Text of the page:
With more than 40 per cent of surveyed Australian businesses reporting they had been victims of fraud, and its average cost doubling in the last six months alone, forensic accounting experts from around the world will come together next month (October) to discuss the latest techniques to curb the growing epidemic.
More than 70 accountants and academics will take part in the Forensic Accounting Teaching and Research Symposium at Bond University on the Gold Coast on 13-14 October, and share their insights on new fraud detection models.
Bond Business School Assistant Professor, Dr Adrian Gepp, said both the frequency and average cost of fraud had skyrocketed, with cybercrime and so-called CEO fraud, where scammers impersonate executives via email, among the driving forces.
Fraud costs Australian businesses $74 billion each year, with Queensland businesses accounting for $14 billion alone, the Report To The Nations by international anti-fraud organisation, Association of Certified Fraud Examiners, shows.
The report also revealed world-wide organisations lost an average five per cent of revenue annually to fraud, draining an estimated $3.7 trillion from the global economy.
Dr Gepp said, at the same time, many businesses, particularly small businesses, were oblivious to the high potential to be targeted.
"A fraud survey by KPMG found that while many businesses reported being the victims of fraud - at a significant 43 per cent - only a small number, just 15 per cent, acknowledged they themselves were at risk - so there's a disproportionate view of their own exposure to fraud," he said.
"That's a problem, because it means many businesses are unprepared to detect and deal with fraud - and the quicker it is detected, the better their chances of minimising losses.
"History shows if fraud is detected within six months, then the average loss is $45,000. However, if it goes unnoticed for more than 60 months, the median loss is 18 times higher - a staggering $850,000.
”Fraud is a problem across all business sectors, but small businesses are often hit hardest because the loss has a bigger impact on their bottom line.
"The funds lost to fraud schemes are very rarely recovered in full and there is evidence that fraud increases the likelihood of a company failing."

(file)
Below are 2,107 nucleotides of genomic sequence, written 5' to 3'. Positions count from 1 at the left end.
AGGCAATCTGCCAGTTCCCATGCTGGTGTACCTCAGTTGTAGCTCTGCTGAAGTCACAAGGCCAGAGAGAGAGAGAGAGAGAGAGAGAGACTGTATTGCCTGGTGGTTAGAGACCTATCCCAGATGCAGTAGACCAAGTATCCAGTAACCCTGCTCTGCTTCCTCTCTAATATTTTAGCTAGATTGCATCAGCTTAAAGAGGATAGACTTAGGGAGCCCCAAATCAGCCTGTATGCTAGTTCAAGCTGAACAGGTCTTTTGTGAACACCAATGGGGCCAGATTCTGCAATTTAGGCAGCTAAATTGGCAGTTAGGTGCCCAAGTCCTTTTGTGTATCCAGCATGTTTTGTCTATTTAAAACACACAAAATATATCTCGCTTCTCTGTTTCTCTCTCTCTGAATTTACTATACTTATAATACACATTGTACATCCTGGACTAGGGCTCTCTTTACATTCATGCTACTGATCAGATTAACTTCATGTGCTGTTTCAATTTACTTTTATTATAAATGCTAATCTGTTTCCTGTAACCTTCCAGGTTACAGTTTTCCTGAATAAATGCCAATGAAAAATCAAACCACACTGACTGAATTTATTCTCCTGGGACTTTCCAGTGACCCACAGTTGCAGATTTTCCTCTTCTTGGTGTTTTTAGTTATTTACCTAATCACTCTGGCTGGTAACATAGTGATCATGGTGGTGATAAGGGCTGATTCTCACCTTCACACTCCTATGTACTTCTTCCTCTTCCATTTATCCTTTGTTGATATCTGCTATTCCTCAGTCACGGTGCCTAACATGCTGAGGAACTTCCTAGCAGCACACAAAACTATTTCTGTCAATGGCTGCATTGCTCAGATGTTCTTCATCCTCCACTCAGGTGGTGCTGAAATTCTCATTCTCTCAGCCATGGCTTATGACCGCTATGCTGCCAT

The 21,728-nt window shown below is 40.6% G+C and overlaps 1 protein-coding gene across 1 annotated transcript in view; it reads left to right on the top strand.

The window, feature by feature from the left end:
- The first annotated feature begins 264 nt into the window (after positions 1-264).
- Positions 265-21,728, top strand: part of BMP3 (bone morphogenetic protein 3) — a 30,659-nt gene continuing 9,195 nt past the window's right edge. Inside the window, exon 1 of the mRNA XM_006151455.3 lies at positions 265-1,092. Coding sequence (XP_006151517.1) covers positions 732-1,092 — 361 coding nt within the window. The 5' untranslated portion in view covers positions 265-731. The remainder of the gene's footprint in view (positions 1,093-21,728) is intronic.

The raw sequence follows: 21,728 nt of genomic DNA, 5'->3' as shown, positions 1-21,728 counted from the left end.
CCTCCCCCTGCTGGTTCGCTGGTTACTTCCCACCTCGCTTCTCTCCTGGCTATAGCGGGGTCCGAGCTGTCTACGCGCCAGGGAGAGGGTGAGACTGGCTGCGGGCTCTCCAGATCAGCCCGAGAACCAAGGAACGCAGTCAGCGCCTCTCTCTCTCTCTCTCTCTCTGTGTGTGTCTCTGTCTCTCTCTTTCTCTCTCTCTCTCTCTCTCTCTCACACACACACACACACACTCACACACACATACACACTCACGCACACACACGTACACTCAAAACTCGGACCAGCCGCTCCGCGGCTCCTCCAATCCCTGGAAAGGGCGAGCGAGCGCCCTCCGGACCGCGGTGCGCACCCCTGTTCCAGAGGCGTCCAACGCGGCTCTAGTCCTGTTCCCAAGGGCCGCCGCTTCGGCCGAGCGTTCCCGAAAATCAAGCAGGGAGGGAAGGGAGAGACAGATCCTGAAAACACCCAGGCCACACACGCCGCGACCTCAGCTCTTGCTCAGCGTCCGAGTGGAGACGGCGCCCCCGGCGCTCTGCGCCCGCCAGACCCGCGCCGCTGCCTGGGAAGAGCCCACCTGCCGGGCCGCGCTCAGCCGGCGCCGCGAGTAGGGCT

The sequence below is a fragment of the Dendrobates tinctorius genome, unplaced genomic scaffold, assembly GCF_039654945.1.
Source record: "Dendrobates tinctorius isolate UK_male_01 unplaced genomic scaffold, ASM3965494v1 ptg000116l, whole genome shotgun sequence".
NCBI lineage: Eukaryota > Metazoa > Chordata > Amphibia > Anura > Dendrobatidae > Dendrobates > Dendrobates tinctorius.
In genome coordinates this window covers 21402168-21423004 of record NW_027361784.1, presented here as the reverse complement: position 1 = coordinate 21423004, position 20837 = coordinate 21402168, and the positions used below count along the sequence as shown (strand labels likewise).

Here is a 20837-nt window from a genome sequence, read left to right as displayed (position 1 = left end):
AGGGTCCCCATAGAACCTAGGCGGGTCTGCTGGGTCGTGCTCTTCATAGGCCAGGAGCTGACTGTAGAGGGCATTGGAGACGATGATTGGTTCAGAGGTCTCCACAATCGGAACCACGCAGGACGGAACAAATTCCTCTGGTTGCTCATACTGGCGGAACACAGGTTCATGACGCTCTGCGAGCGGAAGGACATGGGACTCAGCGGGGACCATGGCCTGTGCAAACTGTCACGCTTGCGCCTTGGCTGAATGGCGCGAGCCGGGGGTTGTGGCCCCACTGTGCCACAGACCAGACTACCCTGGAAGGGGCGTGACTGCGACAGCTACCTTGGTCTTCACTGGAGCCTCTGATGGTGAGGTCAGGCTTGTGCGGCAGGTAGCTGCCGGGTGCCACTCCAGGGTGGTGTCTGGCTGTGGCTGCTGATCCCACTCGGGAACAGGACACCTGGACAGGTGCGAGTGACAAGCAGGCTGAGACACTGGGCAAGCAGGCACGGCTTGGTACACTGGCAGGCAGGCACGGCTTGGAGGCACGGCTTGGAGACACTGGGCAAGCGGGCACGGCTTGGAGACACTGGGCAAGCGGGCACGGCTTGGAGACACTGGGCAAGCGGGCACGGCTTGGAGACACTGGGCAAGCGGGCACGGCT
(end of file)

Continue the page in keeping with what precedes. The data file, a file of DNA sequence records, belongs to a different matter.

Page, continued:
Dr Gepp said businesses would benefit from being better informed about fraud and the decision-making models that could be implemented to limit their exposure.
He has developed cutting-edge statistical modelling and machine learning techniques - a method of data analysis that automates analytical model building, which have proven to be more accurate than existing models in detecting fraud in the financial statements of companies.
"We encourage all businesses to put methods in place to detect fraud. The latest statistical modelling techniques have proven to be an important tool to achieve this," he said.
"At the same time, businesses need to recognise that implementing these data analysis models adds a level of security, but isn't the only solution. The models should complement but not replace people, as information provided by those associated with a business continues to be a highly effective way of detecting fraud.
"In fact, it is estimated 39 per cent of fraud is detected via 'tips' from employees, customers and suppliers and when there is a dedicated 'hotline' in place, this increases to about 47 per cent, so educating the key people businesses deal with is vital.
"The first step is always to acknowledge that you are at risk and to be prepared.
"Consider who you do business with, know who has access to each aspect of the business and understand that trust is not a control system.
"There needs to be sensible incentives for reporting potential issues and a culture that stems from the top of acknowledging and responding to any potential issues."
This year marks the fourth time the Forensic Accounting Teaching and Research Symposium has been held since 2009. Highlight presentations include:
Thursday, October 13:
- 1.20pm-2.30pm: The Future of Forensic Accounting: A panel presentation featuring the role of technology, ethics and more: Nikki Scott-Smith (Deloitte Forensic partner), Sharlene Anderson (Veritas Corp director), Associate Professor Bryan Howieson (University of Adelaide), Professor Ellie Chapple (QUT)
Friday, October 14:
- 8.40am-9.30am: Panel Discussion on Different Perspectives on Fraud: Len Scanlan (former Auditor-General of Queensland), Assistant Professor Adrian Gepp (Bond University), Professor Keitha Dunstan (Bond University, former Commissioner of the New Zealand Securities Commission)
- 9.30am-10.10am: Big Data in Accounting and Finance: Dr Martina Linnenluecke (UQ), Professor Tom Smith (UQ)
- 12.05-1.10pm: Lunch with speaker Sally Ernst, co-founder of the UK and Australian Cyber Security Network, on Cyber security: a management science and innovation perspective.
For further information on the symposium and to register, visit bond.edu.au/fatrs